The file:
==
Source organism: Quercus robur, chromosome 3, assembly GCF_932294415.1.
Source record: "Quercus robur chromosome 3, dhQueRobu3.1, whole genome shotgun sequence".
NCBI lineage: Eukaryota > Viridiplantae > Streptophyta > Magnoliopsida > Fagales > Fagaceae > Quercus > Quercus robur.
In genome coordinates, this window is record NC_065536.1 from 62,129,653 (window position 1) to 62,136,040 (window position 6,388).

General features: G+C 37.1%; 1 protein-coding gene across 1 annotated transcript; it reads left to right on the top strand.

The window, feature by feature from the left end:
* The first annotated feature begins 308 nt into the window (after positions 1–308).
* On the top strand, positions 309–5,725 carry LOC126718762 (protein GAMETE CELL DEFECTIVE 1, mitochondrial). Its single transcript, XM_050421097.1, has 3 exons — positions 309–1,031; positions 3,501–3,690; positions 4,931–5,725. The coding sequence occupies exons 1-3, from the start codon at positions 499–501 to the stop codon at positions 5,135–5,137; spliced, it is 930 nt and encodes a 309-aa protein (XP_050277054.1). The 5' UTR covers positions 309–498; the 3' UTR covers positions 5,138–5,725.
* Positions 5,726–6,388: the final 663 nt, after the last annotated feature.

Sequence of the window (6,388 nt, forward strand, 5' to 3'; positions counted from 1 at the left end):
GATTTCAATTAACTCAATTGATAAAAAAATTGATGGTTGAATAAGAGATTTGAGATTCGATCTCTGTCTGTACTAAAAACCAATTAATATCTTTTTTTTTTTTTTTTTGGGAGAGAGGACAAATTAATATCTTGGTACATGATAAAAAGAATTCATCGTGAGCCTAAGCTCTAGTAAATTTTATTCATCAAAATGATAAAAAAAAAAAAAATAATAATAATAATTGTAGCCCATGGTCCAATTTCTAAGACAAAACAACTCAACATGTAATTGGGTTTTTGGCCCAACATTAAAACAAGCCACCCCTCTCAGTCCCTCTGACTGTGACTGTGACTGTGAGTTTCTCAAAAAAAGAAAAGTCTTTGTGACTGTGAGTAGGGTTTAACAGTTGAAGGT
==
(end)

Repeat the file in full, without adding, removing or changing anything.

Source organism: Quercus robur, chromosome 3, assembly GCF_932294415.1.
Source record: "Quercus robur chromosome 3, dhQueRobu3.1, whole genome shotgun sequence".
NCBI lineage: Eukaryota > Viridiplantae > Streptophyta > Magnoliopsida > Fagales > Fagaceae > Quercus > Quercus robur.
In genome coordinates, this window is record NC_065536.1 from 62,129,653 (window position 1) to 62,136,040 (window position 6,388).

General features: G+C 37.1%; 1 protein-coding gene across 1 annotated transcript; it reads left to right on the top strand.

The window, feature by feature from the left end:
* The first annotated feature begins 308 nt into the window (after positions 1–308).
* On the top strand, positions 309–5,725 carry LOC126718762 (protein GAMETE CELL DEFECTIVE 1, mitochondrial). Its single transcript, XM_050421097.1, has 3 exons — positions 309–1,031; positions 3,501–3,690; positions 4,931–5,725. The coding sequence occupies exons 1-3, from the start codon at positions 499–501 to the stop codon at positions 5,135–5,137; spliced, it is 930 nt and encodes a 309-aa protein (XP_050277054.1). The 5' UTR covers positions 309–498; the 3' UTR covers positions 5,138–5,725.
* Positions 5,726–6,388: the final 663 nt, after the last annotated feature.

Sequence of the window (6,388 nt, forward strand, 5' to 3'; positions counted from 1 at the left end):
GATTTCAATTAACTCAATTGATAAAAAAATTGATGGTTGAATAAGAGATTTGAGATTCGATCTCTGTCTGTACTAAAAACCAATTAATATCTTTTTTTTTTTTTTTTTGGGAGAGAGGACAAATTAATATCTTGGTACATGATAAAAAGAATTCATCGTGAGCCTAAGCTCTAGTAAATTTTATTCATCAAAATGATAAAAAAAAAAAAAATAATAATAATAATTGTAGCCCATGGTCCAATTTCTAAGACAAAACAACTCAACATGTAATTGGGTTTTTGGCCCAACATTAAAACAAGCCACCCCTCTCAGTCCCTCTGACTGTGACTGTGACTGTGAGTTTCTCAAAAAAAGAAAAGTCTTTGTGACTGTGAGTAGGGTTTAACAGTTGAAGGT